The central core is 16 bits of shift register (two HC595s) with outputs tapped off into an 8-way mux (HC4051). 5bits of counter (HC161 plus a f/f) keep the mux and other logic sync'd to the incoming audio and increase the operative delay on a clock-by-clock basis. The result is a 'time stretching' function on the incoming datastream

Initial listening tests into a TDA1387 DAC give a more involving sound than when fed with 64fs but I'm blowed if I can put my finger on what the differences are. Needless to say I'm not going to feed any 16bit DACs in future with 64fs

Schematic notes......

IC list 74HC595 * 2; 74HC161; 74HC4051; 74HC86; 74HC04; 74HC74 * 2

For clarity, not all pins are shown. HC74 set/reset (1,4,10 & 13) to logic 1 when not shown. Preset pins on HC161 (3-6) are don't care, enables (7,9 & 10) to logic 1. HC595 MRs (10) to logic1. Unused inputs on logic gates should be tied to 0 or 1.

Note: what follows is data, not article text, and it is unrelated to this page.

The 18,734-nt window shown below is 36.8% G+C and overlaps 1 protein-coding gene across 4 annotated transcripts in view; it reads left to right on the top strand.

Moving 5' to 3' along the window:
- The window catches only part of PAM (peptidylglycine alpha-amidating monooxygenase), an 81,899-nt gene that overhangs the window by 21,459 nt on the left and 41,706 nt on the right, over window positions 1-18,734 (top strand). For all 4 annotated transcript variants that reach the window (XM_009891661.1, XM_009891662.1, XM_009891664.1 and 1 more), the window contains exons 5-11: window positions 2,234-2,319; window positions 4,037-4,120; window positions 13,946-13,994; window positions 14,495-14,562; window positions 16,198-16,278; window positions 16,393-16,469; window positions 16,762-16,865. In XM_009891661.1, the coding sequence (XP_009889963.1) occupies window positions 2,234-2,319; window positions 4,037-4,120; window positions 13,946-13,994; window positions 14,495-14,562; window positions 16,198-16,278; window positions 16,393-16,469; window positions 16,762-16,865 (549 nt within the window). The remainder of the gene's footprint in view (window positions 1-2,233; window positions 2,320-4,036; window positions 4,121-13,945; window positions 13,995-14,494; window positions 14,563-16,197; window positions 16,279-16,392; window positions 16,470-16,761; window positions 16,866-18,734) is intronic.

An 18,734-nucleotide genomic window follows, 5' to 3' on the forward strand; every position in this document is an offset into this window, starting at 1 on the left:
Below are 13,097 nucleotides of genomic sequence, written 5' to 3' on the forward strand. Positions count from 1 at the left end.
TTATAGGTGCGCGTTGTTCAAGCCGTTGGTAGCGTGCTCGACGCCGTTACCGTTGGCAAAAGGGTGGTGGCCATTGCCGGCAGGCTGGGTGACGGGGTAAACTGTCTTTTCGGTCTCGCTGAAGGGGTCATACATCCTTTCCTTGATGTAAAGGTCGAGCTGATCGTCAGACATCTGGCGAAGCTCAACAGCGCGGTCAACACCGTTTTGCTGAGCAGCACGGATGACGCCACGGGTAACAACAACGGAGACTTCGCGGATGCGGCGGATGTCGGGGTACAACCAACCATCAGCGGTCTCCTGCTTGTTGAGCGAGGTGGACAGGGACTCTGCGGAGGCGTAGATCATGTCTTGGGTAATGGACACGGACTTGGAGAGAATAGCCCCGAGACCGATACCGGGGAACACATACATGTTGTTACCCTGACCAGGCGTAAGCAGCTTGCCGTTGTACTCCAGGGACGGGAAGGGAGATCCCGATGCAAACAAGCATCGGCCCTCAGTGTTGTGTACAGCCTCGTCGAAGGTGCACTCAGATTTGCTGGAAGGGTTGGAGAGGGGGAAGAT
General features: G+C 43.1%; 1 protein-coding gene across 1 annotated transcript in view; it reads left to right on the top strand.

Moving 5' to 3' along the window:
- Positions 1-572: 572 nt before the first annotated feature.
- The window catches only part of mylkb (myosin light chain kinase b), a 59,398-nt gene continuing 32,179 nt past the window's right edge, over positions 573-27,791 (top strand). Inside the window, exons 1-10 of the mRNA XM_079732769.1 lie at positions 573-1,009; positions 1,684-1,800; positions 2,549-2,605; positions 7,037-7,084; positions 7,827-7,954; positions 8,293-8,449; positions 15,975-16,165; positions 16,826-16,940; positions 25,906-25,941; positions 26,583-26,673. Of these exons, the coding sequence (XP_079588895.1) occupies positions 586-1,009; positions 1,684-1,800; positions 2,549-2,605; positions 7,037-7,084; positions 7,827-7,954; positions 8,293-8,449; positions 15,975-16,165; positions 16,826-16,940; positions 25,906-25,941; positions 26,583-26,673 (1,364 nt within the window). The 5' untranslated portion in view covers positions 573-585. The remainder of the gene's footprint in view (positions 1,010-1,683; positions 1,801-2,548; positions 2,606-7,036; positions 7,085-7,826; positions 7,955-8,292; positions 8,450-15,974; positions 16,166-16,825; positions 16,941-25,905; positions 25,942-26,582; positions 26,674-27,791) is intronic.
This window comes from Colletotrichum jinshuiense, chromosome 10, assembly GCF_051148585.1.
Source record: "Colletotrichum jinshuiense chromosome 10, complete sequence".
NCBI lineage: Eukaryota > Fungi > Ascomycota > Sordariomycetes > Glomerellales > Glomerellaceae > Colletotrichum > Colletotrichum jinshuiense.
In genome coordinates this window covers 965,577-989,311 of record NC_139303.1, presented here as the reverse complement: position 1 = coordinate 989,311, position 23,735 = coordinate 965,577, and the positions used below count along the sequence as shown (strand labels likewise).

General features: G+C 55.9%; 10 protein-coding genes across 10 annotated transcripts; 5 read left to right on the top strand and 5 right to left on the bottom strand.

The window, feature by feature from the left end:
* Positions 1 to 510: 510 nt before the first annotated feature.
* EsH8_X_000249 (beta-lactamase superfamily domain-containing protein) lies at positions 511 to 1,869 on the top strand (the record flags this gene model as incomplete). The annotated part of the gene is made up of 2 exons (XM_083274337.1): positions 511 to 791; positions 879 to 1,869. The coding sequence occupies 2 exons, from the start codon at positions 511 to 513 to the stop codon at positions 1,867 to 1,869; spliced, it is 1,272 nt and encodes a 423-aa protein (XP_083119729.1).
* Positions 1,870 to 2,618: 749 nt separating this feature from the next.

Update - I've added a photo of the 2nd build - here I've modified the design very slightly to accomodate the EIAJ serial format used by the TDA1545A. One HC74 has been replaced by an HC175 giving the extra cycle of delay to WS. I've also added an HC86 as a buffer stage, so the total's now 9 chips.

Incidentally I just used the SDcard player as a test bed for verifying its operation - I haven't noticed any SQ changes in driving the TDA1543. Recommended for CMOS DACs only
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  1. Old Comment
    fas42's Avatar
    Very nice little experiment - reminds me of an exercise I did some years ago, interfacing a CD player without volume control to the power amp with minimal circuitry. I steer well clear of preamps, and the PGA2320 volume chip looked like it might be an answer which was relatively transparent.